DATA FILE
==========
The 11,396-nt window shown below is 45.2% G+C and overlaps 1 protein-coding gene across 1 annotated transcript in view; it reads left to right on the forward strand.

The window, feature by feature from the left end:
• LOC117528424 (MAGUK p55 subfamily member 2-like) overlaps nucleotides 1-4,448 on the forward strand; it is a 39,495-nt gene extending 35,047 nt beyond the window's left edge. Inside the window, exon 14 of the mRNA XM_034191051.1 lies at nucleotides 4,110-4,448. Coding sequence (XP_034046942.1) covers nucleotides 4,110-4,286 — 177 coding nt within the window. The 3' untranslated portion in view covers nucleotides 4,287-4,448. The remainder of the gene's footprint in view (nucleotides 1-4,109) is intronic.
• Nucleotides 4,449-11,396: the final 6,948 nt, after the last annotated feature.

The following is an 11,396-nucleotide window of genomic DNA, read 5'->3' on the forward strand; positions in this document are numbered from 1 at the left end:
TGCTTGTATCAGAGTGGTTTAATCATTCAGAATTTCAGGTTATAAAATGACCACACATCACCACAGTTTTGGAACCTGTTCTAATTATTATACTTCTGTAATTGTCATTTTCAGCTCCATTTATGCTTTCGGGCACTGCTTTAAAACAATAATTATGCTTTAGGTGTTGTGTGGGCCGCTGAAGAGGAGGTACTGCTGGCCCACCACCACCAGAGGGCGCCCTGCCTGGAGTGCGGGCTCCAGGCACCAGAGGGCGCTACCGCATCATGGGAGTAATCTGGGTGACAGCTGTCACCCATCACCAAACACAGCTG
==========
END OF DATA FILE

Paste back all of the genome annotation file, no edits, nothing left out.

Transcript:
The 11,396-nt window shown below is 45.2% G+C and overlaps 1 protein-coding gene across 1 annotated transcript in view; it reads left to right on the forward strand.

The window, feature by feature from the left end:
• LOC117528424 (MAGUK p55 subfamily member 2-like) overlaps nucleotides 1-4,448 on the forward strand; it is a 39,495-nt gene extending 35,047 nt beyond the window's left edge. Inside the window, exon 14 of the mRNA XM_034191051.1 lies at nucleotides 4,110-4,448. Coding sequence (XP_034046942.1) covers nucleotides 4,110-4,286 — 177 coding nt within the window. The 3' untranslated portion in view covers nucleotides 4,287-4,448. The remainder of the gene's footprint in view (nucleotides 1-4,109) is intronic.
• Nucleotides 4,449-11,396: the final 6,948 nt, after the last annotated feature.

The following is an 11,396-nucleotide window of genomic DNA, read 5'->3' on the forward strand; positions in this document are numbered from 1 at the left end:
TGCTTGTATCAGAGTGGTTTAATCATTCAGAATTTCAGGTTATAAAATGACCACACATCACCACAGTTTTGGAACCTGTTCTAATTATTATACTTCTGTAATTGTCATTTTCAGCTCCATTTATGCTTTCGGGCACTGCTTTAAAACAATAATTATGCTTTAGGTGTTGTGTGGGCCGCTGAAGAGGAGGTACTGCTGGCCCACCACCACCAGAGGGCGCCCTGCCTGGAGTGCGGGCTCCAGGCACCAGAGGGCGCTACCGCATCATGGGAGTAATCTGGGTGACAGCTGTCACCCATCACCAAACACAGCTG